Cold Waters was one of Babylon`s more unorthodox philosophers. He was born into the warrior-priest caste of the Temple of Ishtar and first gained fame as a brilliant swordsman
in the Second Desert War. The Emperor, claiming that the Assyrians were secretly amassing Weapons of Great Destruction, invaded Assyria. The Assyrian counterattack pushed the Babylonian army all the way back to the city. Cold Waters, then known as Berossus, was one of the Heroic Seven; one of only seven brave men still left standing, defending the Gates of Babylon against the invaders.

The city was saved by the propitious arrival of an army of Medes, the traditional allies of Babylon. But not before over 50,000 soldiers from both sides perished. Berossus, was so appalled by the senseless savagery of war, that he buried his sword next to his fallen comrades and renounced the world of men. Eventually, after years of wandering, he retreated to a cave in the deep desert. The cave, known locally as Cold Waters because of a small spring flowing from its base, became Berossus` adopted home and his namesake. There, he acquired wisdom and compassion in proportion to the depth of his solitude. His writings, drawings and life story have become the stuff of legend.
Cold Waters had little patience for the pomp and pretence of the aristocracy. His sympathies lay with the downtrodden, dispossessed of human society and with the poor creatures of the wilds. When the Emperor and his court, with much pageantry and showy ceremony, paid their respects to the venerable sage, Cold Waters was singularly unimpressed. Seeing the unshaven, squalid, philosopher squatting in the dirt like a feral beast, the Emperor asked if there was anything he could do for him. Cold Waters answered, "Move a little to the left. You`re blocking the breeze."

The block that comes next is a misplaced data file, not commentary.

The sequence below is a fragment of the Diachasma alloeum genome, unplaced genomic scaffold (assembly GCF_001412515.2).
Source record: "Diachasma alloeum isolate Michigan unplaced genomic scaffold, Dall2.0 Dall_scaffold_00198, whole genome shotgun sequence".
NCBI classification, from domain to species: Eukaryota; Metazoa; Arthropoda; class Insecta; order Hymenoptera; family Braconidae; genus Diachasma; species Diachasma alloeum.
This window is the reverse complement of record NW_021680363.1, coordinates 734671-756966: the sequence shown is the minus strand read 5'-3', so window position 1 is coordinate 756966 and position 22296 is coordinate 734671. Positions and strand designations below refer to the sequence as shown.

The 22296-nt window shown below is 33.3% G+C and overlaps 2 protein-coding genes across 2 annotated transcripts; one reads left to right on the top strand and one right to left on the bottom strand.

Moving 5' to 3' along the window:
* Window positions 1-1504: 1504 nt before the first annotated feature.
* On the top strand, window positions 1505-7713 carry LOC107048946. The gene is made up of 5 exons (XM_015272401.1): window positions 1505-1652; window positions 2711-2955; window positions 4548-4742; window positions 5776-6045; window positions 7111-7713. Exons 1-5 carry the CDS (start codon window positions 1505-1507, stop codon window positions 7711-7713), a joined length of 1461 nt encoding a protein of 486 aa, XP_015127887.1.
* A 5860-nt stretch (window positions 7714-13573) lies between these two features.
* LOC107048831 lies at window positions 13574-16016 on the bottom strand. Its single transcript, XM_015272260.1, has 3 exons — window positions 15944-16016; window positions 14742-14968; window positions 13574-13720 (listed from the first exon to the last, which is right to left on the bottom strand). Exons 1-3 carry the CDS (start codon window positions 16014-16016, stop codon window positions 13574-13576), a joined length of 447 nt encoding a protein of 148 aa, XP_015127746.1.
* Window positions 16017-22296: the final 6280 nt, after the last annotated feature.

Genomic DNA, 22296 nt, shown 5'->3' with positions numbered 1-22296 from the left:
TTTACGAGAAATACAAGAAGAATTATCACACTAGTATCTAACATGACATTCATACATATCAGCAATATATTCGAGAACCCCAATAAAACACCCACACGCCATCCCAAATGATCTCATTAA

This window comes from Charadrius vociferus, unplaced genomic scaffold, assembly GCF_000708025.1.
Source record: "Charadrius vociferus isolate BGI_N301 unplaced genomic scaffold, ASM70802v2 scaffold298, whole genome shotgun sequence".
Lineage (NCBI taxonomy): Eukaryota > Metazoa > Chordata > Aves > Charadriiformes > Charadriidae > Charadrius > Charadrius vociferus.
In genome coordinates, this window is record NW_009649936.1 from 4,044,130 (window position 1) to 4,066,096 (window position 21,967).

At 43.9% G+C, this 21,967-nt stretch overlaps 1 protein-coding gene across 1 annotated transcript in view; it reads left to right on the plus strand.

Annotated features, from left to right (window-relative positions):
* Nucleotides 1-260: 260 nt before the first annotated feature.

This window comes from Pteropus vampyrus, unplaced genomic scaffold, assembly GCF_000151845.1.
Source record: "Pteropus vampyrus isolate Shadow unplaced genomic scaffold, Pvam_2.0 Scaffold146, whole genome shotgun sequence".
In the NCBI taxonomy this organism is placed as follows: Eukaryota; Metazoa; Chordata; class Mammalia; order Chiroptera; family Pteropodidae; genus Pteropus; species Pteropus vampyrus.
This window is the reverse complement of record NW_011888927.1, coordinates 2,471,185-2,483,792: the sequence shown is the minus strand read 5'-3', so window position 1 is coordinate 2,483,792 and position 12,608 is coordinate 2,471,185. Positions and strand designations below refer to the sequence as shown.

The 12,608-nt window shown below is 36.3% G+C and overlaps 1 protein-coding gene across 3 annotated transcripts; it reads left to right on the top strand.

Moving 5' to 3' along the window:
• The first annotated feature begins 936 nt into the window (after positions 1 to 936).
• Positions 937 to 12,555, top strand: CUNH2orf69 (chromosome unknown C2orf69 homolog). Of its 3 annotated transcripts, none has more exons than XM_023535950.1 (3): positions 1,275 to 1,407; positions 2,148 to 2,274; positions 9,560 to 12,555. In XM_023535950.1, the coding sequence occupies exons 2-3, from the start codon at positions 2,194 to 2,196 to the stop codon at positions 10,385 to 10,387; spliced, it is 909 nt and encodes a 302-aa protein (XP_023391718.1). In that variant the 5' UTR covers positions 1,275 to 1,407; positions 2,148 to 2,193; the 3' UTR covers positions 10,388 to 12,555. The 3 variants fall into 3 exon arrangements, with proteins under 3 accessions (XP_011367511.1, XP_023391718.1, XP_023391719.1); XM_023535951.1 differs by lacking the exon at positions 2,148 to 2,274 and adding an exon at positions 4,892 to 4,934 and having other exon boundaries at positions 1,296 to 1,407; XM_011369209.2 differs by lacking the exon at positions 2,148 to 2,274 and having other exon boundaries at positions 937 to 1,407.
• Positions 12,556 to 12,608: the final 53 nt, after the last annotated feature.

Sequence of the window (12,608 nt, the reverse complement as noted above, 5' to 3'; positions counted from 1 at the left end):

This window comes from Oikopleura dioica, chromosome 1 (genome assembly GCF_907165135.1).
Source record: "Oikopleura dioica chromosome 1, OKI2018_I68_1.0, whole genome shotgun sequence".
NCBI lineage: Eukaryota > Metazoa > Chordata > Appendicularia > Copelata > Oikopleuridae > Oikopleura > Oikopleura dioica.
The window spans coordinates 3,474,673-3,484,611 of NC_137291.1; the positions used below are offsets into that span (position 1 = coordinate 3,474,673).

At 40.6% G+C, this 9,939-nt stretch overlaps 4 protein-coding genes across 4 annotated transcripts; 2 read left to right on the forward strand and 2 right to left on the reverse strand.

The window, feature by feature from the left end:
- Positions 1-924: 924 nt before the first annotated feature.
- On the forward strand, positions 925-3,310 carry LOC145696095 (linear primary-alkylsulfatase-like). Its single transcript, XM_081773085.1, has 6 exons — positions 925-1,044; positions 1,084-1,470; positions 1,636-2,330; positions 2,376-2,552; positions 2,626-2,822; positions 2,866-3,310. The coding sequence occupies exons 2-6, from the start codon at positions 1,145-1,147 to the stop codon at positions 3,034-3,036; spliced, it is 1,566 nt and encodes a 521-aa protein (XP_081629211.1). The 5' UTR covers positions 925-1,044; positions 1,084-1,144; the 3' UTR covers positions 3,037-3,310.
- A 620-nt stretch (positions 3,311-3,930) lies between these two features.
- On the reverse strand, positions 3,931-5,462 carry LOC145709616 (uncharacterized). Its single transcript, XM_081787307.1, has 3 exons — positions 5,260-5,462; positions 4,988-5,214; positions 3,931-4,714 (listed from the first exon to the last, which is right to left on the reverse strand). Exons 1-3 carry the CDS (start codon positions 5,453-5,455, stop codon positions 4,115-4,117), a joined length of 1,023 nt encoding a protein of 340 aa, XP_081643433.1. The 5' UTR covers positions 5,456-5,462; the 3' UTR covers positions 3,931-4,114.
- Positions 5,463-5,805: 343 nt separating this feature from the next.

When the Emperor asked what he would like to hear from the court musicians, the sage answered, "Silence!" Then the Emperor, red-faced in anger shouted, "What`s the difference between you and an ass?" Cold Waters calmly replied, "About six feet."
Cold Waters` powers of philosophical concentration were legendary. Once he meditated for days on top of a rock without moving. He meditated so long that his body became magically transformed. Little by little, his carbon atoms were replaced by silicon; first his legs, then his upper body and arms, and finally his head metamorphosed into crystals of feldspar, mica, quartz and hornblende. Cold Waters had become granite.

It was then that he first clearly heard the Voice of the World. He heard the sound of water
dribbling down the unhurried centuries, converting hard rock, atom by atom into pebbles, pebbles into sand, sand into mud, mud into organic chemicals; different stages in the evolution of stone to spirit, mud to mind. He heard the sounds of mountains moving, oceans rising and falling, boulders splitting under pressure of root and frost. He heard the patter of human activity, faint at first and then gradually more loudly insistent. Many secrets he heard that day, a man-rock meditating on rock.

By the reckoning of the earth, his metamorphosis had lasted only a few seconds. But when he was changed back into human form, he found that a hundred years had passed and the world of men had changed much.
If Cold Waters had a human weakness, it was for chocolate. Upon realizing his chocolate supply had dwindled precariously of late, he decided to soujourn at a distant oasis, famed as a city of delectable confections. The oasis was a five-day journey on foot across some of the harsher desert in Babylon.

After three days of tramping through a desolate wasteland of sand and stone, Cold Waters had become hoplessly lost. Exhausted, thirsty, half-choked with dirt, he was fortuitously rescued by a caravan of spice traders. Though he had lost a lot weight and almost died, he was nevertheless able to procure enough chocolate to last the season. Unfortunately, most of it melted on the way back to his cave.

Sometimes even a sage, it seems, can be a fool.